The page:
Journey

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The journey has ended, or maybe it has only begun. On Tuesday, April 19, the USDA released the much anticipated and awaited revised Food Pyramid, newly named “My Pyramid.” Concerned about steadily expanding waistlines, the government flipped the food pyramid on its side, adding a staircase for exercise and giving consumers 12 individually-tailored models for improving their eating habits.

Inside the new My Pyramid are rainbow-colored bands representing different food groups and running vertically from the tip to the base. The old single, triangle-shaped pyramid had a horizontal presentation of food categories that many found confusing or ineffective for behavior change.

The new guide encourages Americans to customize their diet and exercise regime along 12 models geared to specific calorie needs and levels of physical activity. Exercise is key to the new system.   Besides the suggested 30 minutes of daily exercise to reduce the risk of chronic disease, the government also advises even more exercise – 45 minutes 5 times a week- to prevent weight gain or maintain weight loss. Food groups are represented by six different colors: orange for grains, green for vegetables, red for fruits, yellow for oils, blue for milk products and purple for meats and beans. The bands are wider for grains, vegetables, milk products, and fruits, to express that people should eat more of them.

One big change is intended to help people control their portion sizes. The old pyramid explained its advice in “serving” sizes, but now, to make its advice more understandable, the government will switch to cups, ounces and other household measures. As the basis for revising the pyramid, the 70-page booklet, “Dietary Guidelines for Americans 2005” that was developed by a panel of scientists and doctors and released in January will emphasize choosing good whole-food carbohydrates over “bad” refined ones.   For example, choose bread made from whole-grain flour instead of white flour.

They also recommend eating three ounces of whole-grain foods, two cups of fruit and 2- 1/2 cups of vegetables each day; and drinking three cups of fat-free or lowfat milk daily.

Now, if you were to take a red pen and make a check mark on all the changes to the new My Pyramid that are implemented in the First Place Live-It, you would see that First Place already does most of the excellent changes the USDA recently applied to their Pyramid. First Place has always taught serving sizes using standard household measurements. First Place already recommends whole grain products, lowfat milk products, and exercise has always been an important element of our program. We are elated as we evaluate the changes, and were a few years ahead of the USDA. Even though the First Place Live-It was based on the USDA Pyramid, we had already taken steps as they are doing now to help insure a plan full of nutrients.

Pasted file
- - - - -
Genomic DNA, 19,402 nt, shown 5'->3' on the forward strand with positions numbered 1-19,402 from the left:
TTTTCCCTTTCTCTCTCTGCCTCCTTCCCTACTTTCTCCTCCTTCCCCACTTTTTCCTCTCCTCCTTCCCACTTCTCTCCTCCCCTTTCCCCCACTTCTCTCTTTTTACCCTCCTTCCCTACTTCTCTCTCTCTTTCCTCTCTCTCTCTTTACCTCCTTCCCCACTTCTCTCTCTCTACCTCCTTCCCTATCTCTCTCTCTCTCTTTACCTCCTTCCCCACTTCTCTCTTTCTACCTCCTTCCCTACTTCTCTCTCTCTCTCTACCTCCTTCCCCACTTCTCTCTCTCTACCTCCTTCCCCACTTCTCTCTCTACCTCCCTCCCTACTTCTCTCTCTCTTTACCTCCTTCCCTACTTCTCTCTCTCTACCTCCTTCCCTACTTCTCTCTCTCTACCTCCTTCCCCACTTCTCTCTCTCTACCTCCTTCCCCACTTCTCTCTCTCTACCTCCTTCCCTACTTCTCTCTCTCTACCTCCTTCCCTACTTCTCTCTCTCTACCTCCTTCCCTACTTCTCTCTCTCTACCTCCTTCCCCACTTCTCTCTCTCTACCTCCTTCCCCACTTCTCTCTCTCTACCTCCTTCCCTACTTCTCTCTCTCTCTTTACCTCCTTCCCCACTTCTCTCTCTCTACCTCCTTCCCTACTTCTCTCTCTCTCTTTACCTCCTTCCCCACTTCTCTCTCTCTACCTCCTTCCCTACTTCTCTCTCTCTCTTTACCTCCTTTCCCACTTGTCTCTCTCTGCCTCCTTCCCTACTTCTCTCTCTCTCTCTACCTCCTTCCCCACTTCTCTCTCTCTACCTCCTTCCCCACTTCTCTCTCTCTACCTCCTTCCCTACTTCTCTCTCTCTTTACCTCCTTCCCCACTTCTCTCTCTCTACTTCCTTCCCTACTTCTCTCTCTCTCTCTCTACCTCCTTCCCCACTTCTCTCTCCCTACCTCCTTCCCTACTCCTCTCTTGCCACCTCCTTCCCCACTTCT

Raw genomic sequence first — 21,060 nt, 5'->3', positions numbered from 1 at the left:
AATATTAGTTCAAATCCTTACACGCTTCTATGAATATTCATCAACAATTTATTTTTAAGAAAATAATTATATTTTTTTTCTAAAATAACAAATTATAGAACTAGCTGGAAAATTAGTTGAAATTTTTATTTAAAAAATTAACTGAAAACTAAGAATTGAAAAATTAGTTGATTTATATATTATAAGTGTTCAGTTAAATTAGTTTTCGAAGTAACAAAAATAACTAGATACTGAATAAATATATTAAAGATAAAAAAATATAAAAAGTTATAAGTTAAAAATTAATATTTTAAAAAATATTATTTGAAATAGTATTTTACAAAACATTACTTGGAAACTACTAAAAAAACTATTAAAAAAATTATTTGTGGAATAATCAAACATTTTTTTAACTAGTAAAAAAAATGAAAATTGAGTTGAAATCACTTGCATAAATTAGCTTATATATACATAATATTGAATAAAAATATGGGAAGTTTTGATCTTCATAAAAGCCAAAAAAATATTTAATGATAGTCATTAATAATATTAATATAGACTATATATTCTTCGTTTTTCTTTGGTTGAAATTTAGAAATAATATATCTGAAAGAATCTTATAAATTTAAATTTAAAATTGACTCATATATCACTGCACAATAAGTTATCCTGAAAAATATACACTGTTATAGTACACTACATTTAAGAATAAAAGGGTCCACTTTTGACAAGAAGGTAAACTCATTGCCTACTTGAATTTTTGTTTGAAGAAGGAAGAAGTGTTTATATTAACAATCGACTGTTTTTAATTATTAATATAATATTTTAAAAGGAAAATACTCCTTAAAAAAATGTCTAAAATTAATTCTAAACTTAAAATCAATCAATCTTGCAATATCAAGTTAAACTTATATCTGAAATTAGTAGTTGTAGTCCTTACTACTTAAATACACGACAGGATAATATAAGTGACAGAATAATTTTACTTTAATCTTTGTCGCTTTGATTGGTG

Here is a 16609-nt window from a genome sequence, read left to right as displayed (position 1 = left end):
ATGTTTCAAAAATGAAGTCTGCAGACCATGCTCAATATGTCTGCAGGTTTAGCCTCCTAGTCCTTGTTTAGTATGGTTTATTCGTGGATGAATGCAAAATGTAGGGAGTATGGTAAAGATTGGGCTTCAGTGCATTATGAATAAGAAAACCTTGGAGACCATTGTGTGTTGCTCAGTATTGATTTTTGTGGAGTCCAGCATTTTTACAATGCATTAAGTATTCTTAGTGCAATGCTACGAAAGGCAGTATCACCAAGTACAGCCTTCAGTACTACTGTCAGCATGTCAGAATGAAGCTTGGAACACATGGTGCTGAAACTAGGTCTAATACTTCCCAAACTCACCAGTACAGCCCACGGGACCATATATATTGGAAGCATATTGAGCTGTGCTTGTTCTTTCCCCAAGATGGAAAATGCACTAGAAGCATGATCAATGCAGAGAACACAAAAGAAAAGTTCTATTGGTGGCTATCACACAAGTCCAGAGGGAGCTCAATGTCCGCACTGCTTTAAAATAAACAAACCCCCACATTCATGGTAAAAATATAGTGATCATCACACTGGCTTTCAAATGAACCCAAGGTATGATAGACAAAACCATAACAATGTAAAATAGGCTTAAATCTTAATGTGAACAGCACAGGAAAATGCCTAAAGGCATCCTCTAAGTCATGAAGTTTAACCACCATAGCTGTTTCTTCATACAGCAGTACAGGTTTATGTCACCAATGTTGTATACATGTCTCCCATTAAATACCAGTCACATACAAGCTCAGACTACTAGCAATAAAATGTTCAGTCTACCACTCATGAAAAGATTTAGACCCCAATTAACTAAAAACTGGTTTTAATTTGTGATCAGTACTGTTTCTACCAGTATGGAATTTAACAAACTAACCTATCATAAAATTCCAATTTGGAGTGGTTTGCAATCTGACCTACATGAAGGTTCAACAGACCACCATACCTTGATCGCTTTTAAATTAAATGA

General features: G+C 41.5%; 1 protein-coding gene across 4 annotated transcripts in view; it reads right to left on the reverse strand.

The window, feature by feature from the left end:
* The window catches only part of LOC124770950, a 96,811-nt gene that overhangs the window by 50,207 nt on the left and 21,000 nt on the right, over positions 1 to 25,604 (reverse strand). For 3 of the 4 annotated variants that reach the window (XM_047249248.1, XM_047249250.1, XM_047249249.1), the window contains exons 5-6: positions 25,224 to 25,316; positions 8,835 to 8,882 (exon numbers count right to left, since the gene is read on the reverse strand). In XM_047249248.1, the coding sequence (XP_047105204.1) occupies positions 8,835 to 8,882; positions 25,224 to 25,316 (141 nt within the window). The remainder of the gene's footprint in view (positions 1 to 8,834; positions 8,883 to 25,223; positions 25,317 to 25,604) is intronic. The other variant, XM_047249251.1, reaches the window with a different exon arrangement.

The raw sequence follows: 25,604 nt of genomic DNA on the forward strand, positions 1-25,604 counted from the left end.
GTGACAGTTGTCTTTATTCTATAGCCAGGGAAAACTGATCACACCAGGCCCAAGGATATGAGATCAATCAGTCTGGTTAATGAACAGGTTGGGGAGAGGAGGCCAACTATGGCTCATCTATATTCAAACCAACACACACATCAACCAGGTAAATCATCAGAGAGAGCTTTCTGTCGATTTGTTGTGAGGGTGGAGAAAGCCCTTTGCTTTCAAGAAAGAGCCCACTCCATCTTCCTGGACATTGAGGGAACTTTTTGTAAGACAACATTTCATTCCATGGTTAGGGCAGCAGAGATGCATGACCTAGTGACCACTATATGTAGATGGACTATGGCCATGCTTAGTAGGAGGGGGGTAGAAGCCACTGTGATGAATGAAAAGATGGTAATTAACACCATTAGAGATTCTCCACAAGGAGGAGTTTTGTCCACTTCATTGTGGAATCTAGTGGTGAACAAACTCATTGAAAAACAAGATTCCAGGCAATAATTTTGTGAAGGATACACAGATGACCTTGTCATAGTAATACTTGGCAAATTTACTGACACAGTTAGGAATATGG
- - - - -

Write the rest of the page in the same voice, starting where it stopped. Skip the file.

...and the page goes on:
A couple of items that First Place will need to emphasize are more vegetables and three milk servings each day. We have always said a minimum of two vegetables and more is better, but we need to each start eating five vegetables servings each day. We have the opinion to choose three milk servings each day, but now we need to make sure we have three servings daily.   You may want to note that if you had two glasses of milk today, and you also had cheese or cottage cheese, even if you counted that cheese as a meat, your body actually got the benefit of three milk exchanges.

In First Place we don’t need to worry about changes, the new My Pyramid makes the First Place Live-It Plan look very good.

I received an email from a member this week saying, “I have been on the new website and they are recommending a lot fewer exchanges than First Place does for the same amount of calories.” I asked this member to send me a list of the exchanges the web site recommended and as we evaluated it together, we found it was exactly the same as First Place. They listed the exchanges and then gave 140 free calories. When we applied these free calories to one more fruit and one bread exchange the two recommendations were the same. First Place and the new My Pyramid are going to match or be very close.

There is a lot of great information and I even tracked my food on the site for a day, but I became very frustrated when I wanted to list one simple tomato and had to do a search through approximately 350 tomato choices, including five different recipes of venison and tomato, and NEVER found the plain tomato!   It made filling out my CR a piece of cake (Sugar-Free Applesauce Cake, page 66, New First Place Favorites).

The site for the new pyramid is www.My Pyramid.gov .
The site for the 2005 Dietary Guidelines is www.healthierus.gov/dietaryguidlines .

May God Protect,

Kay
First Place Associate Director
kays@bigcountry.net

Kay is the associate national director of First Place and has been on the First Place staff since 1987.

Kay is a popular speaker at retreats, seminars, Conferences, FOCUS Weeks and Workshops across the country. Kay is the First Place food exchange expert and writes a monthly article in the First Place E-Newsletter on nutrition. She also was a contributing writer to the Today Is the First Day devotional book. Her delightful personality and love for people endears her to everyone she meets, and they quickly become her new best friend.

Kay and her husband, Joe, live in Roscoe, TX. They have two children and five grandchildren. Two of the young grandchildren are making a name for themselves on the golf circuit. Two of the young grandchildren are making a name for themselves on the golf circuit, and the three oldest grandsons are all involved in numerous sporting events, which Kay and Joe attend as often as possible.